GRANT WRITING CONSIDERATIONS FOR ADVANCING BEHAVIORAL INTERVENTIONS
If at first you don’t succeed, try, try, try again.
Advancing behavioral interventions requires resources and financial support at each phase along the pipeline. As intervention work spans many years, different forms of resources and levels of funding are necessary depending upon the developmental phase, study design, and complexity of the intervention. The total cost to move an intervention forward from its initial inception as an idea to its test as an efficacious program and then to its implementation is unclear. However, there is no doubt that moving an intervention along the pipeline is a very costly enterprise, typically requiring many millions of dollars. Costs may include funding for the investigator and staff effort, space, software and equipment, statistical or other specialized consultations, honorariums for study participants and stakeholder meetings, materials or supplies, recruitment activities, and travel for data collection, intervention delivery, and dissemination activities. As such, writing grant proposals to support each developmental phase is a critical aspect of behavioral intervention research.
In this chapter, we provide an overview of essential considerations in grantsmanship—general tips as well as key challenges unique to writing proposals to support behavioral intervention research. We first consider basic strategies fundamental to grant writing irrespective of a particular funding mechanism, agency, or type of application. We then explore issues specific to intervention research. Also described are funding mechanisms to consider along the intervention pipeline and key challenges unique to intervention proposals.
Much has been written about grant writing in general and numerous helpful resources are available including videos and grant writing tips provided by various agencies (e.g., in the United States, see National Institutes of Health [NIH] grant writing tips at grants.nih.gov/grants/grant_tips.htm; and grant writing books, Gitlin & Lyons, 2013). However, there is little discussion and no consensus as to the best approaches, strategies, or practices in grant writing to support behavioral intervention research. This is in some respects unchartered territory, and our discussion necessarily draws upon our collective grant writing experiences.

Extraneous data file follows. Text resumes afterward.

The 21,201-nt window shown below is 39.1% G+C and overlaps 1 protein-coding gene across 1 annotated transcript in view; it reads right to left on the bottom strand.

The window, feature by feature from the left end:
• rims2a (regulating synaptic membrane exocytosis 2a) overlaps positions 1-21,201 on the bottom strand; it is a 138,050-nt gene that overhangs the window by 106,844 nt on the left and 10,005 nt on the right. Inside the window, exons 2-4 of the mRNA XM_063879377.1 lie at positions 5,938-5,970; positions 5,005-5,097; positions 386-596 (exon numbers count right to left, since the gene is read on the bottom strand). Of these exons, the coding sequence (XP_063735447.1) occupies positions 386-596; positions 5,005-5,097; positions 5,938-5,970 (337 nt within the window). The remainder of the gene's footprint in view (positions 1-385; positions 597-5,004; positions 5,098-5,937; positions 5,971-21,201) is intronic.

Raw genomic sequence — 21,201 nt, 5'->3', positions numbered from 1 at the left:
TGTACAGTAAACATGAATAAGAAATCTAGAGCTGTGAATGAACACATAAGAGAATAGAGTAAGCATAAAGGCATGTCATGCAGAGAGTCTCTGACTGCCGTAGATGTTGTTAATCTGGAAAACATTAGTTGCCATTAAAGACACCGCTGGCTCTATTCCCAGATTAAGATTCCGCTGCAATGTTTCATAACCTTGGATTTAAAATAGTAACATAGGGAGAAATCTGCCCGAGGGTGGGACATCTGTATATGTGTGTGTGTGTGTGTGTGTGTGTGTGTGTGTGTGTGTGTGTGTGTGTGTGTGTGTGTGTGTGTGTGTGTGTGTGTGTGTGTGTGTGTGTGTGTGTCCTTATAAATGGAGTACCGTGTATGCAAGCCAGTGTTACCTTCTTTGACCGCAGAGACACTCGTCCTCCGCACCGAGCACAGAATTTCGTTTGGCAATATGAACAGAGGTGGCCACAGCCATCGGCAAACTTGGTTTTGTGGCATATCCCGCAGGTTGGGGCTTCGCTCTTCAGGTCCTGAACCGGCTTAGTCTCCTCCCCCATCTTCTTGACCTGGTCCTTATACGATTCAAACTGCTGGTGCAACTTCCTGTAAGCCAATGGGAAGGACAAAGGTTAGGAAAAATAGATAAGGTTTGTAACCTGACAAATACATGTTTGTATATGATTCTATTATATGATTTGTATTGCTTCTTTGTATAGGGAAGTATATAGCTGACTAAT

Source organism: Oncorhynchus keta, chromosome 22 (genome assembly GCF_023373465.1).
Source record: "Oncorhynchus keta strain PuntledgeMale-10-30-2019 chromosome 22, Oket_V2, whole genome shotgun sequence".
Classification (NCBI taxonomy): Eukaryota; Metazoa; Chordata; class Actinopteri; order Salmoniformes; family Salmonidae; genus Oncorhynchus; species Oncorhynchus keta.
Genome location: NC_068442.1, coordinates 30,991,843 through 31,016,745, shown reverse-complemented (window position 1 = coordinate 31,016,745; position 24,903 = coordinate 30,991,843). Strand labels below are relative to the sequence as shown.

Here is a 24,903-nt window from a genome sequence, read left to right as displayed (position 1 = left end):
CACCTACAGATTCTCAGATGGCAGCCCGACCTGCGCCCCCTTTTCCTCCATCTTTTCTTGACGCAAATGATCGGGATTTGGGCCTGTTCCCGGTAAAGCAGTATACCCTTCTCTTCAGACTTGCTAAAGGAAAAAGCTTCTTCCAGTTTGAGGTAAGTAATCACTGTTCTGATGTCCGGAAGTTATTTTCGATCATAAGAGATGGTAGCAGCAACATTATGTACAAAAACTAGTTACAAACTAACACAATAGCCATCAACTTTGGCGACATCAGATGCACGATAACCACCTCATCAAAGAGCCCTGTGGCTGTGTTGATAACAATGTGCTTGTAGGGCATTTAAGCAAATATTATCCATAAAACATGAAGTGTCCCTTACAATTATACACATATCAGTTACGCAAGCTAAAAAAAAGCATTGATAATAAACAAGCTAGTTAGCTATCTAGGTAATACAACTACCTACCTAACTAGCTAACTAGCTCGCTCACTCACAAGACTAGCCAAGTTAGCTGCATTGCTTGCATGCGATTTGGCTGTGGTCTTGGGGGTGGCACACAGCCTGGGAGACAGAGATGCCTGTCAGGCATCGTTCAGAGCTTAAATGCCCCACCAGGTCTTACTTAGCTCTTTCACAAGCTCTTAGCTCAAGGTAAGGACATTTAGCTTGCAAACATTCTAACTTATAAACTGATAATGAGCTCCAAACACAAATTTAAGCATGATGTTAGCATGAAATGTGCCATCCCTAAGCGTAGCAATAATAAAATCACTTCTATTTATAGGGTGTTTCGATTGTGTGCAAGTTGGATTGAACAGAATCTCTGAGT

At the outset, it is important to stress that the funding landscape is highly dynamic and agency and institutional requirements, priorities, funding levels, and review processes and criteria fluctuate and can change quickly. Thus, we present general principles for grant writing that transcend such variations and the specifications or guidelines that are provided by any one funding source or agency. The specifics for preparing a grant proposal must always be garnered from the most current sources of information such as a funder’s website, active funding announcements, or through discussions with program officers of funding agencies. It is also a good idea to work with the development and research administration offices of one’s organization as they may be in a position to identify a wide range of funding opportunities and their respective requirements.